First of all, ask yourself what the purpose of having an indefinite backlog of all transactions ever submitted to the database would be. Is it really important that you can restore the database as it was 7 months and 8 days ago?
The most common reason for backing up a database is disaster recovery. If your database fails, for whatever reason, you wouldn't restore from a backup taken a year ago. You would restore the database to the most recent backup available.
If you agree, why not employ a backup plan in which you take:
- Weekly full backups
- Daily differential backups (for easement of restore operations)
- Hourly log backups (for up-to-date point-in-time restore ability)
Lets say you take a full backup Sunday at 00:05, and all other days a differential backup at the same time.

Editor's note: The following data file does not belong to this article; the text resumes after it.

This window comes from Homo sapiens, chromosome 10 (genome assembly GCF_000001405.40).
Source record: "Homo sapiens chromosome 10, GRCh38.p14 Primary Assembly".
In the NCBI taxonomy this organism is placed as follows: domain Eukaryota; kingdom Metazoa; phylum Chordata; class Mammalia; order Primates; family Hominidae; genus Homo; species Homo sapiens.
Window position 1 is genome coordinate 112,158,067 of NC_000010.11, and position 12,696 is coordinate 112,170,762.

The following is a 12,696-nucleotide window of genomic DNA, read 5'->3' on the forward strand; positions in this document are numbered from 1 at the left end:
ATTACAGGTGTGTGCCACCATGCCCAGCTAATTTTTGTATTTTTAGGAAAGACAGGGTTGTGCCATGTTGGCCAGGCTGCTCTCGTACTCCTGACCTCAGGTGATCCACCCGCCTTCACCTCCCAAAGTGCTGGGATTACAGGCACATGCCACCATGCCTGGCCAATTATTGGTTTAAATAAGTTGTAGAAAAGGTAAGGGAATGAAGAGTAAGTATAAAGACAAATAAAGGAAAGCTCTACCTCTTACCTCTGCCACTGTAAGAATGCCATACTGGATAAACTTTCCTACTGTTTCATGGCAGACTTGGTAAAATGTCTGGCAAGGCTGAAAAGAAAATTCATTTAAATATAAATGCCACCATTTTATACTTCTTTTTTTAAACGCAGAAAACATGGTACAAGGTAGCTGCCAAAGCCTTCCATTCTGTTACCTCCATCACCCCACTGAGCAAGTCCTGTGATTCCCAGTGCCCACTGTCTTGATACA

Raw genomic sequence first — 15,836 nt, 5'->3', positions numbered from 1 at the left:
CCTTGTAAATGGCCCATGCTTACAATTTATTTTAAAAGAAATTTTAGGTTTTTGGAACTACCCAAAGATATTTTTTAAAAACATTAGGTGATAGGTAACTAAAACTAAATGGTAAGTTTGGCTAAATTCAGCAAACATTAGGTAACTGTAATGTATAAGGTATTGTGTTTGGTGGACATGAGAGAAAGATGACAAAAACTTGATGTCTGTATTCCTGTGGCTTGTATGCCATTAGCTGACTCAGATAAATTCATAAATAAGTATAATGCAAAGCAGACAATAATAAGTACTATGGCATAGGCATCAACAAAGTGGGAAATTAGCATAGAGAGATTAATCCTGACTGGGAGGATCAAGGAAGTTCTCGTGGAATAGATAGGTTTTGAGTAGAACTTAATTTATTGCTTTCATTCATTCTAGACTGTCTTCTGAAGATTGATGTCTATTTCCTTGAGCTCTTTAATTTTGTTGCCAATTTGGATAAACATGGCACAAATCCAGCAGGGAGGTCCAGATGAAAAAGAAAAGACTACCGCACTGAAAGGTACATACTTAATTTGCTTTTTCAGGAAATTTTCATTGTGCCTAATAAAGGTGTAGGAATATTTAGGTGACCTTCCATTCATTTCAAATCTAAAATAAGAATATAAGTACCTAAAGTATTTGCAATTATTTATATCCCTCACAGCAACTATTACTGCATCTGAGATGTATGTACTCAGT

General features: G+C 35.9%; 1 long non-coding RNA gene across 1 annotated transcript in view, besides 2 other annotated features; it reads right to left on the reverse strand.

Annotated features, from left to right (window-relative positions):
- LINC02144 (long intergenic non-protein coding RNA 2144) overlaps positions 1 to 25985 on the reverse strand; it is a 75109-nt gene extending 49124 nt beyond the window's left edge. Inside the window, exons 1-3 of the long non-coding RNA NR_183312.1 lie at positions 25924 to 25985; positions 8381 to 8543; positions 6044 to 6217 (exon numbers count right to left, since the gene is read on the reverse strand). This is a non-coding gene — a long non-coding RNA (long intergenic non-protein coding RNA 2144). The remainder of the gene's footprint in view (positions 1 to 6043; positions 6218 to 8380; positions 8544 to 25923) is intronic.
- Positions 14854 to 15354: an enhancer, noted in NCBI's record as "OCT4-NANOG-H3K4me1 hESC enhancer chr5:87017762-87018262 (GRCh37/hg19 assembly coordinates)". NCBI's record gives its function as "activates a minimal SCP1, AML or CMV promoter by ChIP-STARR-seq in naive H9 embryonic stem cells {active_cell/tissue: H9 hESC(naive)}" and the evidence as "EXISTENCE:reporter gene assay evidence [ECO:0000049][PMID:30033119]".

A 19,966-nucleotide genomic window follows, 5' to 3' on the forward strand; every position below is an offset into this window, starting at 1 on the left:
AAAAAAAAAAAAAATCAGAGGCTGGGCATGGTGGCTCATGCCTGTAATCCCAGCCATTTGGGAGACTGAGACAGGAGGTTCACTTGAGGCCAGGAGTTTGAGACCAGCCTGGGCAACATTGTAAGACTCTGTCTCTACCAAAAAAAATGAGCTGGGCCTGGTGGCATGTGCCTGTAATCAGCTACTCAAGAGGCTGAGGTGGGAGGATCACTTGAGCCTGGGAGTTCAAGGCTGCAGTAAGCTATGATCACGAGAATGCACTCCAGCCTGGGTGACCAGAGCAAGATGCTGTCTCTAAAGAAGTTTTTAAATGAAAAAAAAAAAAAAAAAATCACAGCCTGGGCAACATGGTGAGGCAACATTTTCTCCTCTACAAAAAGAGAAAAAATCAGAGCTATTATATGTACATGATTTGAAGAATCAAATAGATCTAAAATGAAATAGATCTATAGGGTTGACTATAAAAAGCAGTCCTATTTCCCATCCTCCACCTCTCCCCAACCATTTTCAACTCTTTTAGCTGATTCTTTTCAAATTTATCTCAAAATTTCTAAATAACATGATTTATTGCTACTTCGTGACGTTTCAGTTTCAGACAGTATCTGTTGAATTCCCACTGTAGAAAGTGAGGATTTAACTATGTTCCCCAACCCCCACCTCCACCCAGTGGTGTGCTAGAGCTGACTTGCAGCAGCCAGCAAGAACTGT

If someone accidentally drops all table at thursday around noon, you would only need to restore: The full backup from sunday, the differential backup from thursday (at 00:05), and 11 hours of log backups.
With this model, you only ever need 1 (one!) week of backlog to recover from a disaster.
Every sunday, when the full backup is complete, you can simply discard all backups from the previous week.
This of course, only applies in a scenario in which the purpose for backup is disaster recovery